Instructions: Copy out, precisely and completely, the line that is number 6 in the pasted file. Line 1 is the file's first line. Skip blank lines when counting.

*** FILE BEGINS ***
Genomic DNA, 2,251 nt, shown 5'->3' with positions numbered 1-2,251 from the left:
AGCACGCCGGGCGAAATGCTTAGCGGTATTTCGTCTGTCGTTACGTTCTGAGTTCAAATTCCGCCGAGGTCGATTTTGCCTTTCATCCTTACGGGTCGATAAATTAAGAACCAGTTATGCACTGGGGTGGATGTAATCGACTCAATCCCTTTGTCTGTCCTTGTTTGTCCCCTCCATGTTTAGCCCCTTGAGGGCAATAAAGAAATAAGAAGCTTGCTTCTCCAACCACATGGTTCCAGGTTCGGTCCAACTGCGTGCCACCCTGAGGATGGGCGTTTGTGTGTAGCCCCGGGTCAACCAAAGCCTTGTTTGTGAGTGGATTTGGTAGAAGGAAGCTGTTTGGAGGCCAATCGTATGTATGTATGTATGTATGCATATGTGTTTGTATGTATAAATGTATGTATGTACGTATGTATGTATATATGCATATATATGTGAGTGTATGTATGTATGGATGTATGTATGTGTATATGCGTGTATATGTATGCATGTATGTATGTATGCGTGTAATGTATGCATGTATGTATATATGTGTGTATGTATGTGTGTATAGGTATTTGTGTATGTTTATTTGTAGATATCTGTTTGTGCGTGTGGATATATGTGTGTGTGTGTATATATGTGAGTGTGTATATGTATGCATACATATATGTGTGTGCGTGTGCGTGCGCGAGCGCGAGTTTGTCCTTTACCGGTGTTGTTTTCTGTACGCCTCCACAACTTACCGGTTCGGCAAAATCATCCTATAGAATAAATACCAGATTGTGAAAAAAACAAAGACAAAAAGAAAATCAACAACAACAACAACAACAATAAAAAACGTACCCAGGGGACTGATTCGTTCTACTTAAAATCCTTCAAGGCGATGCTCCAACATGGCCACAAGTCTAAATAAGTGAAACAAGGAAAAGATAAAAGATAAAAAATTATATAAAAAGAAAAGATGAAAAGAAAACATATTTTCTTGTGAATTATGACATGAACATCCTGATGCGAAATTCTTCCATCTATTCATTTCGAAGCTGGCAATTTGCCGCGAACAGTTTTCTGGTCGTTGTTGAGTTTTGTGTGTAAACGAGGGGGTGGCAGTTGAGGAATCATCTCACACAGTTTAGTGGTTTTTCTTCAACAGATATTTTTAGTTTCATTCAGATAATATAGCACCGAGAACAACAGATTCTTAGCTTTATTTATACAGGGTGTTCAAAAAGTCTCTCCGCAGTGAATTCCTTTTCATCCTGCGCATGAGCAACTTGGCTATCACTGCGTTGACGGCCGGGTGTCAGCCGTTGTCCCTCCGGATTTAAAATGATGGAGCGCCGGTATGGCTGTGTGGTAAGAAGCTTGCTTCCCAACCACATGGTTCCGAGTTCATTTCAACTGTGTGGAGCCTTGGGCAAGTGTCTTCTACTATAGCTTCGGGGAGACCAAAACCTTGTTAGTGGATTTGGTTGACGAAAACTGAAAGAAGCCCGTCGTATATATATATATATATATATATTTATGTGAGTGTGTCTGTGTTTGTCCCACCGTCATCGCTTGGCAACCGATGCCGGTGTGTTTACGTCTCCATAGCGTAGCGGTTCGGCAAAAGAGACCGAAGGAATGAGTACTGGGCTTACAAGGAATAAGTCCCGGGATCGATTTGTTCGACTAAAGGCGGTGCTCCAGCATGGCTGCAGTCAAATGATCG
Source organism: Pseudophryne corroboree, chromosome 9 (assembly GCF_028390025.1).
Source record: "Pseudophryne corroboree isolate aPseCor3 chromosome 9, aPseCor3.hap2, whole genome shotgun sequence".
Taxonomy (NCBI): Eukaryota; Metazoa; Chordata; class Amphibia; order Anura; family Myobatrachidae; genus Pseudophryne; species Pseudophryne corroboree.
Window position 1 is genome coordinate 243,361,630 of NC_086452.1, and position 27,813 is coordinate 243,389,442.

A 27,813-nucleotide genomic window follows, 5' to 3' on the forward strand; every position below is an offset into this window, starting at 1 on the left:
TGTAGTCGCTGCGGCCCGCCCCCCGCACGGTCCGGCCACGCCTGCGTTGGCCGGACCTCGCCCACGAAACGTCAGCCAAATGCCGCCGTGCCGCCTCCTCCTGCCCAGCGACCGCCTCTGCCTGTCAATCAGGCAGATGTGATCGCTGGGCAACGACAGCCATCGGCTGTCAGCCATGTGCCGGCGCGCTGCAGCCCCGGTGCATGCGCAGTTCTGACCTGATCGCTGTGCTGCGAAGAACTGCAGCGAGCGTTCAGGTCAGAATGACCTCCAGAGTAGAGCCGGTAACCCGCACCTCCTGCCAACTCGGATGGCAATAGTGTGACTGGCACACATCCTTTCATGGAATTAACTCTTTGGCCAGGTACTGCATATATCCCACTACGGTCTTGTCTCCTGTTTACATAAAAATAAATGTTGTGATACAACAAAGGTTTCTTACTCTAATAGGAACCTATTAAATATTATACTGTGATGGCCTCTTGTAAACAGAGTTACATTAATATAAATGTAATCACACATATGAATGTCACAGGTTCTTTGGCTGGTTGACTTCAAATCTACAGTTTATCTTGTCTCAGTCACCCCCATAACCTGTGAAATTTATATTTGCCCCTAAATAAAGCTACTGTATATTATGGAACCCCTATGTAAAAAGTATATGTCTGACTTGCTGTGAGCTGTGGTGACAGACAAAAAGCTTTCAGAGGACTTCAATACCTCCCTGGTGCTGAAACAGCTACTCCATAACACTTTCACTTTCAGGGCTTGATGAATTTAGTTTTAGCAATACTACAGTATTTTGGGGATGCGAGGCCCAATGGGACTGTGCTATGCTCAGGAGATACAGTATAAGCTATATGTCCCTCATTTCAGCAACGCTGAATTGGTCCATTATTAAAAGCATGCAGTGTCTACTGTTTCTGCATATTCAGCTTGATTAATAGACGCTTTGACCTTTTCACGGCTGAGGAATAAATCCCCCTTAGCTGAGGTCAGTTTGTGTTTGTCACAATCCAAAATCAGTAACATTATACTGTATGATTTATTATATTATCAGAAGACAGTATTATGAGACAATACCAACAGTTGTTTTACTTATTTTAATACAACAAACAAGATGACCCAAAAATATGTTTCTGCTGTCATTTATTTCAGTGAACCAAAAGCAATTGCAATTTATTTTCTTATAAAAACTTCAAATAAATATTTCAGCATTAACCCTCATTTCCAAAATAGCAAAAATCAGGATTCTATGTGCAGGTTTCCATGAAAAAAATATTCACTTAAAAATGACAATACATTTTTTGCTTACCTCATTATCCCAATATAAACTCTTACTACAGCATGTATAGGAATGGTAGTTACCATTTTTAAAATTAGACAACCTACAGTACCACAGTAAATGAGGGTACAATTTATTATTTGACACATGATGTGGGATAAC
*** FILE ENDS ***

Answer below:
Window position 1 is genome coordinate 243,361,630 of NC_086452.1, and position 27,813 is coordinate 243,389,442.